When Oliver Washington became head of the Edgecombe County Detention Center, in Tarboro, N.C., last July, he pledged that tackling recidivism—particularly among younger inmates— would be one of his top priorities.
“I always tell these young guys you have something to offer to the community when you leave here,” Capt. Washington, a 30-year veteran of the state’s penal system, said in an interview published in the Rocky Mount (NC) Telegram..
While his priorities are right, the challenge for him and for others on the front lines of the justice system may be more complex than they imagine.
One of the primary ways that court and prison officials use to address and predict recidivism is through risk assessment tools, which analyze the key factors and data points from an offender’s background that are believed to make an impact on the likelihood of reoffending, according to the Congressional Research Service.
These factors can include, for example, anti-social behavior, anti-social peer relationships, problems in school, and involvement in substance abuse.
But addressing recidivism also requires understanding the role that race plays in accurately predicting who is at risk to reoffend.
And that is especially important in the case of youth offenders, for whom accuracy in the use of risk assessments is critical to determining whether they can avoid becoming ensnared in a cycle of criminal justice involvement as an adult, according to the New York Times.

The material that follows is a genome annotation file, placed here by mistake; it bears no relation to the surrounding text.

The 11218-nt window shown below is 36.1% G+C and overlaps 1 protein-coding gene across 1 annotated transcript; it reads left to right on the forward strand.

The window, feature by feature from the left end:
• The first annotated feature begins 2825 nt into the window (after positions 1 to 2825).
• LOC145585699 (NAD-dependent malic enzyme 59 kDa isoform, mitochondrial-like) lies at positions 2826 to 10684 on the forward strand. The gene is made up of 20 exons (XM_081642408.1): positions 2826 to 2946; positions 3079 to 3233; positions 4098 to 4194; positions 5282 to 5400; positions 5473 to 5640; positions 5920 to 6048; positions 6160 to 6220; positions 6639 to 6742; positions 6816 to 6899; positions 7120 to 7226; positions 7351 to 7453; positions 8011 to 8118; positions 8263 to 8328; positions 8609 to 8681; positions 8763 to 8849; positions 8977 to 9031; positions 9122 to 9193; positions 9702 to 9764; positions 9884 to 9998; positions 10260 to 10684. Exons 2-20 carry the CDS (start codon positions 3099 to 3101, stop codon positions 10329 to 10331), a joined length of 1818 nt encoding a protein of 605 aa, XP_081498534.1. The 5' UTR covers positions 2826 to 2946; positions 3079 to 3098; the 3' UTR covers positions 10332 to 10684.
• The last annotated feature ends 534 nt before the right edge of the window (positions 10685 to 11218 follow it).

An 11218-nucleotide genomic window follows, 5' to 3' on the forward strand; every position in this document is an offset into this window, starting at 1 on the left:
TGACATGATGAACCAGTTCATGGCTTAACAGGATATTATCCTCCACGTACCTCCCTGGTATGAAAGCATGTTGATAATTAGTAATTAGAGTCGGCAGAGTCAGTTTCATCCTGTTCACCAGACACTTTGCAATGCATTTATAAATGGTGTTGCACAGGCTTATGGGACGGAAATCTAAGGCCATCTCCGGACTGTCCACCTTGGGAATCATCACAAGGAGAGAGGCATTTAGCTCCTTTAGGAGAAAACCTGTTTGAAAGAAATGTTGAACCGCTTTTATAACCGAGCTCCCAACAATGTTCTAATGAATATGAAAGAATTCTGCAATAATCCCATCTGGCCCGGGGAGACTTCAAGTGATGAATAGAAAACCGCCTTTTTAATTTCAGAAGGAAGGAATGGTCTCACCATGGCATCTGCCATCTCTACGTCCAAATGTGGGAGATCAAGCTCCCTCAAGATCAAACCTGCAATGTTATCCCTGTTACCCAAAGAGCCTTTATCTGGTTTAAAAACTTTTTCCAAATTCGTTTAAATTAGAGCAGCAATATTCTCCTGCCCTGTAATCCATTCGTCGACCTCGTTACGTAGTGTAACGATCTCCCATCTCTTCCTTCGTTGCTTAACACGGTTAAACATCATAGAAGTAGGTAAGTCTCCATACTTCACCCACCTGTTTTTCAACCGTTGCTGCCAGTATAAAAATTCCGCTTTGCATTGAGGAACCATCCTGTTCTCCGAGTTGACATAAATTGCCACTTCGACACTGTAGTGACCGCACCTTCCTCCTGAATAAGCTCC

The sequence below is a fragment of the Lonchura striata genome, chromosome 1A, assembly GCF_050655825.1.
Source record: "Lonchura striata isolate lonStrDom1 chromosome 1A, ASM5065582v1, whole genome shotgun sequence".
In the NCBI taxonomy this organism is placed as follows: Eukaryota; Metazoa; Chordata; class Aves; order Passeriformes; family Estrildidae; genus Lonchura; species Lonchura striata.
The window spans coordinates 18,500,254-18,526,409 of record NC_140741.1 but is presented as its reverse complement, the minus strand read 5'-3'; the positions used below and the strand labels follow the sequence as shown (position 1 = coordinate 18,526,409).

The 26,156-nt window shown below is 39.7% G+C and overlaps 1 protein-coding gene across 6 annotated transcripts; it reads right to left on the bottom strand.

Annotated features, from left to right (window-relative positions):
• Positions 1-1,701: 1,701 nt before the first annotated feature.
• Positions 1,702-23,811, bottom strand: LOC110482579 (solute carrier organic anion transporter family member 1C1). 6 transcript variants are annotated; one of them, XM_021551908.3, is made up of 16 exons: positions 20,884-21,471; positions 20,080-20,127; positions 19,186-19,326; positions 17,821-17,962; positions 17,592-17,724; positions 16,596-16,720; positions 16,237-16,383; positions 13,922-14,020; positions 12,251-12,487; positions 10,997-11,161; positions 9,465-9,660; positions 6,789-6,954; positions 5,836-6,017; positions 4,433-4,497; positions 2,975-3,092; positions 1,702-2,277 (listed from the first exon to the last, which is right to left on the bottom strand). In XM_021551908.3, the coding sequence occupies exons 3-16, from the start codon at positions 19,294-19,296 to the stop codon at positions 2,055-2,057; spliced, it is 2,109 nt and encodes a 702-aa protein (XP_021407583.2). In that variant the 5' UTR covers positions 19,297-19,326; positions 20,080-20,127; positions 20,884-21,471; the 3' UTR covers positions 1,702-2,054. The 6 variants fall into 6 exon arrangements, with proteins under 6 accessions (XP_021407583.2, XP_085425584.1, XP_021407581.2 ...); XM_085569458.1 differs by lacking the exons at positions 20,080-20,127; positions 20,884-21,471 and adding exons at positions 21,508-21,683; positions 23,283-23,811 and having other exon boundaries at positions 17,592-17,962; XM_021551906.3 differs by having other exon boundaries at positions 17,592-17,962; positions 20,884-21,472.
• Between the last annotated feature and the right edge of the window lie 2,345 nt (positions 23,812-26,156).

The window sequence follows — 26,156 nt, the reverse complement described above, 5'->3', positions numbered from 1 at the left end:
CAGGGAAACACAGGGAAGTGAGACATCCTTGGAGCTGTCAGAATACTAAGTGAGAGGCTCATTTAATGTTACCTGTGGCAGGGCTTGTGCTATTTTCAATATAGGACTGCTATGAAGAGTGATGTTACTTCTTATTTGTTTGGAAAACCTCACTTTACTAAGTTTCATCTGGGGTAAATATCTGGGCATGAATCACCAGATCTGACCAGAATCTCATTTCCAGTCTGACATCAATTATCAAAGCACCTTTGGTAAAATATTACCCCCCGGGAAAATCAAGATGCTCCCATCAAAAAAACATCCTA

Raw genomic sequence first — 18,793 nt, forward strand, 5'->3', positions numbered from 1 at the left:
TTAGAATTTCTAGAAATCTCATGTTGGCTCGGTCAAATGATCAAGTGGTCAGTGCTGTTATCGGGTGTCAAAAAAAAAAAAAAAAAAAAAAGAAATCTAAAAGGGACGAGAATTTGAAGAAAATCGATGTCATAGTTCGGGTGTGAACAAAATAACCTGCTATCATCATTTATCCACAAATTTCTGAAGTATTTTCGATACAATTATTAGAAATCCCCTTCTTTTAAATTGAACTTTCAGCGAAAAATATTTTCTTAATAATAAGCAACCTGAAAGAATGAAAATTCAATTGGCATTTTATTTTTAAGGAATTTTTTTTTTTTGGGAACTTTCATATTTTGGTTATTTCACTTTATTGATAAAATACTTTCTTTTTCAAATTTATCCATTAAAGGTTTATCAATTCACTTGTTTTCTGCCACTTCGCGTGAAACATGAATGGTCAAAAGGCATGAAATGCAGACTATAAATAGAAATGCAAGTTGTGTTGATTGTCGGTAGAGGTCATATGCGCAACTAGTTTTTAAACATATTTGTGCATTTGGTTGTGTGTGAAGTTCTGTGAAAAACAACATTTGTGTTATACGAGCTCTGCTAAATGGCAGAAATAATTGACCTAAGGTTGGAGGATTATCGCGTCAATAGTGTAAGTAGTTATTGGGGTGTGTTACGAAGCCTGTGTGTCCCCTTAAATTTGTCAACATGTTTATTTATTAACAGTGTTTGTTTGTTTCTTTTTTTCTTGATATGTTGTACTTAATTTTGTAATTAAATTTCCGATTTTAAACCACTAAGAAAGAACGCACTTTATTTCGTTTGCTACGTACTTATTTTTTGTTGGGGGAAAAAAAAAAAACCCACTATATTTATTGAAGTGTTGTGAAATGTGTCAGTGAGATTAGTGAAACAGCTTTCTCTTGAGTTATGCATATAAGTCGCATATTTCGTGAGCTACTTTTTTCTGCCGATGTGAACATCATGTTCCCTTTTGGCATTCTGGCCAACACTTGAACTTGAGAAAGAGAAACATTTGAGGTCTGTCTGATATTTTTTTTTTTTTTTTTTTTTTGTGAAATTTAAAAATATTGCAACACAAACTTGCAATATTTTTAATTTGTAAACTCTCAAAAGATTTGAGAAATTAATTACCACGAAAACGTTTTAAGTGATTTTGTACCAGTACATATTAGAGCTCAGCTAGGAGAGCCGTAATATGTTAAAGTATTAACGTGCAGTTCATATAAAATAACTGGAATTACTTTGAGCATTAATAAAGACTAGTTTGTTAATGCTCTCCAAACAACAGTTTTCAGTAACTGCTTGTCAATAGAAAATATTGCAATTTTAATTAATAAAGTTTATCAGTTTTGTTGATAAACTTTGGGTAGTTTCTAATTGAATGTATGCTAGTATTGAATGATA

One decision that juvenile courts frequently face when assessing an offending youth is whether that juvenile should be diverted through dismissal or into service learning programs, mental health treatment or advocacy/mentoring programs, especially when he or she has been arrested for relatively minor offenses.
The specific interaction of race and criminogenic risk, however, is rarely addressed with juvenile offenders.
Recent research conducted by myself and colleagues at the University of Cincinnati School of Criminal Justice, titled “Risk Assessment: An Interaction Between Risk, Race and Gender” showed that relationship between risk score and recidivism differed significantly for African-American and white youth, with the scores significantly less predicative for black juveniles.
Although a commonly used risk assessment instrument significantly predicted recidivism for all youth in the study, the risk-recidivism interaction was even more present for males and ethnic minorities.
More specifically, while there were no differences in the types of crimes committed and no difference in the proportion of low, moderate and high-risk African-American and white youth in the study, black males were more likely to receive a new court petition following their initial involvement with the juvenile court, compared to their white counterparts.
This means that there were factors beyond criminogenic risks as measured by risk assessment tools that led to recidivism. And it was the implementation of a risk assessment tool that allowed researchers to uncover this disparity.
These findings are not new, nor are they unique to the United States.
New Zealand’s Strategy
New Zealand faced a similar disproportionality problem regarding race and recidivism. In the 1980s, members of the country’s indigenous Maori population were six times more likely to enter the criminal justice system than whites, according to the Pacific Standard.